This screen grab from a functional prototype shows a user requesting burials from the database that are of type “Cist”, have been “Disturbed” and DO NOT include individuals aligned “East to West”.


Although these results could then be displayed to the user in a tabular form, they are presumably interested in the geographic distribution of the results. The results are mapped so it can be seen where these sorts of similar burials are.

A common problem when the result set is large, or is particularly concentrated in a small area, is that map markers tend to overlay each other and the relative density of clusters cannot be easily seen or individual markers easily identified. To deal with this potential issue, the mapped results are clustered and styled so that at a glance, the researcher can see where her results are concentrated. Intensity of colour reflects an increasing count in these two example screen grabs (the second being the same result set as the first at a higher zoom level). A useful side effect of this approach is that the web browser doesn’t have to cope with rendering too many markers which can impact performance.

map1       map2

Kiln development: convenience features

Until recently, Kiln has felt to me like a bare bones developer’s tool, providing a simple but powerful framework for doing whatever XML publishing you might want, without any hand holding beyond some common elements added on to Cocoon. That has changed, somewhat, to the extent that now a new user, completely unfamiliar with XSLT, is guided in a new project to a site displaying TEI as HTML, complete with faceted search, without touching any code.

This, coupled with the new tutorial, hopefully makes Kiln a much more attractive proposition to those who are not so technically inclined (or who have not been forced to use and learn it by working at DDH!). Now I’ve gone back to adding in elements that aid the developer, and I’ll describe three of those.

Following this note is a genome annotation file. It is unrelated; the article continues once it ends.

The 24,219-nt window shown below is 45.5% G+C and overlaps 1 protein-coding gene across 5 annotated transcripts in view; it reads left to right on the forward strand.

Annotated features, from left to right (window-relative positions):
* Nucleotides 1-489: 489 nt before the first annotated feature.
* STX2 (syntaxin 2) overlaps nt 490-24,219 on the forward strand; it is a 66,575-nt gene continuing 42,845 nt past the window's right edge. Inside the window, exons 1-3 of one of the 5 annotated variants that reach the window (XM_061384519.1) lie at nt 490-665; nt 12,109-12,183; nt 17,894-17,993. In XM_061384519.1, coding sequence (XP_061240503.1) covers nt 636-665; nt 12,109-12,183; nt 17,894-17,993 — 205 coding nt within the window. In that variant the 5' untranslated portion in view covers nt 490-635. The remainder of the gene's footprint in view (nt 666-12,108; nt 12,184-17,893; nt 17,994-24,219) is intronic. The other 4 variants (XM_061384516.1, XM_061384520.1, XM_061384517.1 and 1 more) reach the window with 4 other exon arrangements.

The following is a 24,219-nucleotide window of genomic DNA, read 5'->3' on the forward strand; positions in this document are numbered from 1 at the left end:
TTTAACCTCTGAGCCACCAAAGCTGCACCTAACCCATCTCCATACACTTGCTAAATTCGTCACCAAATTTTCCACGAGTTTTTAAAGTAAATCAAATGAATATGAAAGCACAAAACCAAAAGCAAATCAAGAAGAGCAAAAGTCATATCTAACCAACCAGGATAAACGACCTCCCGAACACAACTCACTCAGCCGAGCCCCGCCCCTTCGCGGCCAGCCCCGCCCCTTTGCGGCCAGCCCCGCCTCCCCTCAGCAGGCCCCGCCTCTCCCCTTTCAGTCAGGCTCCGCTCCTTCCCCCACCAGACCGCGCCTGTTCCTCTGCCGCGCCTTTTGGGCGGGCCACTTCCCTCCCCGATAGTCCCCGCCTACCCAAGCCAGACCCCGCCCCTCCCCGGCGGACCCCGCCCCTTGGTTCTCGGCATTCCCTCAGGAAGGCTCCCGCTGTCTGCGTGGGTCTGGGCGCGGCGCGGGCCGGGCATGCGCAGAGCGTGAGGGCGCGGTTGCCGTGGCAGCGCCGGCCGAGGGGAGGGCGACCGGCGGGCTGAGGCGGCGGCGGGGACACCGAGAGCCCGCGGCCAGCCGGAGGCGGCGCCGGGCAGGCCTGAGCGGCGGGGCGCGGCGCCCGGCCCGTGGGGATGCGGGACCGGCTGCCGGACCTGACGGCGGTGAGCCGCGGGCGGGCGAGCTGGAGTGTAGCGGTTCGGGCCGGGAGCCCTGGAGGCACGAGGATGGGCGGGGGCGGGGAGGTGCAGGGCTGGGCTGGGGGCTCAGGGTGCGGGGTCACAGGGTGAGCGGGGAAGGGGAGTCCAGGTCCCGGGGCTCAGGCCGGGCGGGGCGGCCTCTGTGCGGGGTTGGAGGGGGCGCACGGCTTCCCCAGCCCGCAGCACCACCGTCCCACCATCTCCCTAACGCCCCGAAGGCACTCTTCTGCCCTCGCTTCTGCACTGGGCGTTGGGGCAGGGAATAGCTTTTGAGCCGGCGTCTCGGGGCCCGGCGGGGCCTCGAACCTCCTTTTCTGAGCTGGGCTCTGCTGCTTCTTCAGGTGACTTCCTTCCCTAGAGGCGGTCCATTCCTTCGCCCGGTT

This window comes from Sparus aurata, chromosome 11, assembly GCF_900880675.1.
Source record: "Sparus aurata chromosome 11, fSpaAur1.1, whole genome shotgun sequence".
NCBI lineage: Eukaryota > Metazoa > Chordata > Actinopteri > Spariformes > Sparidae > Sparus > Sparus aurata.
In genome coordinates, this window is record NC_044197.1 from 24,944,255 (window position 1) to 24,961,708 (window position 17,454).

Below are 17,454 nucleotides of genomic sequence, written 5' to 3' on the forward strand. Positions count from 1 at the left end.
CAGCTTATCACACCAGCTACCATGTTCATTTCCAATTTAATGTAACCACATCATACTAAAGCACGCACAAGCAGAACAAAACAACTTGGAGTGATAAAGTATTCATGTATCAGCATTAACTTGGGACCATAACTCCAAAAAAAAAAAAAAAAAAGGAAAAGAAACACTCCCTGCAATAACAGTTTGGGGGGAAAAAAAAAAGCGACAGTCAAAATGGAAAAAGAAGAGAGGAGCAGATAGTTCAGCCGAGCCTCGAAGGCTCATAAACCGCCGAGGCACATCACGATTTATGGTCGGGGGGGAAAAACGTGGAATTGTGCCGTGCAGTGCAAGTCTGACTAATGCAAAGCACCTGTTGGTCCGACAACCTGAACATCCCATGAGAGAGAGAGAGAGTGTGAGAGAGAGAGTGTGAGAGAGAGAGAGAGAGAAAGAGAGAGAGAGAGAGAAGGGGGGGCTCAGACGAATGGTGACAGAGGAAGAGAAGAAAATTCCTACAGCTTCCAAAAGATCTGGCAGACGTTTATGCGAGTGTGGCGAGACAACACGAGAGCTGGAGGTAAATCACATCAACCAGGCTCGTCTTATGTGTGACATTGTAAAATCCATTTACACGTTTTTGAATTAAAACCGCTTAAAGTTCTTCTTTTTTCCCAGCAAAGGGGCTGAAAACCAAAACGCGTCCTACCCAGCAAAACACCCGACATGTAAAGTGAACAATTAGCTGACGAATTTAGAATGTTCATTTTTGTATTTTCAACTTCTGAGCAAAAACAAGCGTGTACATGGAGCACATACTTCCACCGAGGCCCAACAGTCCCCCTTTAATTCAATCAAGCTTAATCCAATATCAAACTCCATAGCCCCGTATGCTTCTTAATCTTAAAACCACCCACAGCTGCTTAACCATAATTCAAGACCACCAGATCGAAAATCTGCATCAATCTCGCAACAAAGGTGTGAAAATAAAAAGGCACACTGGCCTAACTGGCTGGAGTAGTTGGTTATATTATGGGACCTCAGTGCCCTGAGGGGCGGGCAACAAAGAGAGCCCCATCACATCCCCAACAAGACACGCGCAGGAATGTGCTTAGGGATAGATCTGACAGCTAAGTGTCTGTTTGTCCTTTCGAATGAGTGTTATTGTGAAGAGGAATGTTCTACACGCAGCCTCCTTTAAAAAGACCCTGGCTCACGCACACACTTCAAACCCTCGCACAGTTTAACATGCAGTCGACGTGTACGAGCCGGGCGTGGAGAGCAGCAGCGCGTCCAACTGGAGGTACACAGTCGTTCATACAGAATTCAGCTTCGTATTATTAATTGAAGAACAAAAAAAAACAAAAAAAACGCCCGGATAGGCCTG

Continue reading Kiln development: convenience features

EpiDoc training workshop, Rome

Photo by DAVID ILIFF. License: CC-BY-SA 3.0

At the beginning of October I ran a pre-conference tutorial on EpiDoc markup and tools at the TEI members’ meeting in Rome, co-taught with Ryan Baumann of Duke University. (Tutorial abstract on conference site.) We were hosted in the brand spanking new Vetreria Sciarra building of La Sapienza, on Via dei Volsci.

The first day of the tutorial was focused on EpiDoc recommendations for TEI encoding of epigraphic and papyrological texts. Continue reading EpiDoc training workshop, Rome

Lean UX in DH projects

As the user experience (UX) lead (and often sole UX practitioner) in a small team of software developers I’ve often had to adopt a pragmatic approach to incorporating a UX workflow into our project work. This has involved keeping clear of trendy methodologies and buzzwords, instead focusing on the key outcomes of creating the best possible user experience for the end-users of our products. To do this we follow a user-centred design process wherever possible, undertaking research with our target user groups, designing interfaces that allow them to achieve their goals and testing our designs with “real” users in the form of one-to-one usability testing.

Continue reading Lean UX in DH projects